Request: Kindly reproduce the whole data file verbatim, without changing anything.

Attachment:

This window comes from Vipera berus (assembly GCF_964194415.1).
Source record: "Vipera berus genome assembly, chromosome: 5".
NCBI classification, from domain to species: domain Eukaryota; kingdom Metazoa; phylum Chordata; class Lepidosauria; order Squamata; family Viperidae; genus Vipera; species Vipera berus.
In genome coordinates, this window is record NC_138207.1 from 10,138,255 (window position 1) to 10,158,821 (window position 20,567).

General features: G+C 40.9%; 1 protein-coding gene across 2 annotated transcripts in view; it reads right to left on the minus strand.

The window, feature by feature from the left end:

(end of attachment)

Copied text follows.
This window comes from Vipera berus (assembly GCF_964194415.1).
Source record: "Vipera berus genome assembly, chromosome: 5".
NCBI classification, from domain to species: domain Eukaryota; kingdom Metazoa; phylum Chordata; class Lepidosauria; order Squamata; family Viperidae; genus Vipera; species Vipera berus.
In genome coordinates, this window is record NC_138207.1 from 10,138,255 (window position 1) to 10,158,821 (window position 20,567).

General features: G+C 40.9%; 1 protein-coding gene across 2 annotated transcripts in view; it reads right to left on the minus strand.

The window, feature by feature from the left end: